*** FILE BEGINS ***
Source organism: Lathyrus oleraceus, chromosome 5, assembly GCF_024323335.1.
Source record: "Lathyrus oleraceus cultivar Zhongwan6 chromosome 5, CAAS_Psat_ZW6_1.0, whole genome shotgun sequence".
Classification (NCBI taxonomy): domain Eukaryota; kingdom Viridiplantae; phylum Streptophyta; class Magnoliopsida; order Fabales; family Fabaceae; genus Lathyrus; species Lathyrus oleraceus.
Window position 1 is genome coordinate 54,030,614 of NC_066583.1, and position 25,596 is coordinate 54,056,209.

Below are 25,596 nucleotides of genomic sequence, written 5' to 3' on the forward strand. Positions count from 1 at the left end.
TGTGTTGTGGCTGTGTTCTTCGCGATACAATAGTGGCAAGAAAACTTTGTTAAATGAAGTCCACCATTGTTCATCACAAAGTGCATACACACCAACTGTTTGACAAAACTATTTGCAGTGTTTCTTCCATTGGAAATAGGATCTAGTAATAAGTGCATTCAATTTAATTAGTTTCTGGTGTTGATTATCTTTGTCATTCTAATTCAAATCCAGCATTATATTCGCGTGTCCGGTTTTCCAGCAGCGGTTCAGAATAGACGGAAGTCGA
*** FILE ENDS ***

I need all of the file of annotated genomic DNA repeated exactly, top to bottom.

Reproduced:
Source organism: Lathyrus oleraceus, chromosome 5, assembly GCF_024323335.1.
Source record: "Lathyrus oleraceus cultivar Zhongwan6 chromosome 5, CAAS_Psat_ZW6_1.0, whole genome shotgun sequence".
Classification (NCBI taxonomy): domain Eukaryota; kingdom Viridiplantae; phylum Streptophyta; class Magnoliopsida; order Fabales; family Fabaceae; genus Lathyrus; species Lathyrus oleraceus.
Window position 1 is genome coordinate 54,030,614 of NC_066583.1, and position 25,596 is coordinate 54,056,209.

Below are 25,596 nucleotides of genomic sequence, written 5' to 3' on the forward strand. Positions count from 1 at the left end.
TGTGTTGTGGCTGTGTTCTTCGCGATACAATAGTGGCAAGAAAACTTTGTTAAATGAAGTCCACCATTGTTCATCACAAAGTGCATACACACCAACTGTTTGACAAAACTATTTGCAGTGTTTCTTCCATTGGAAATAGGATCTAGTAATAAGTGCATTCAATTTAATTAGTTTCTGGTGTTGATTATCTTTGTCATTCTAATTCAAATCCAGCATTATATTCGCGTGTCCGGTTTTCCAGCAGCGGTTCAGAATAGACGGAAGTCGA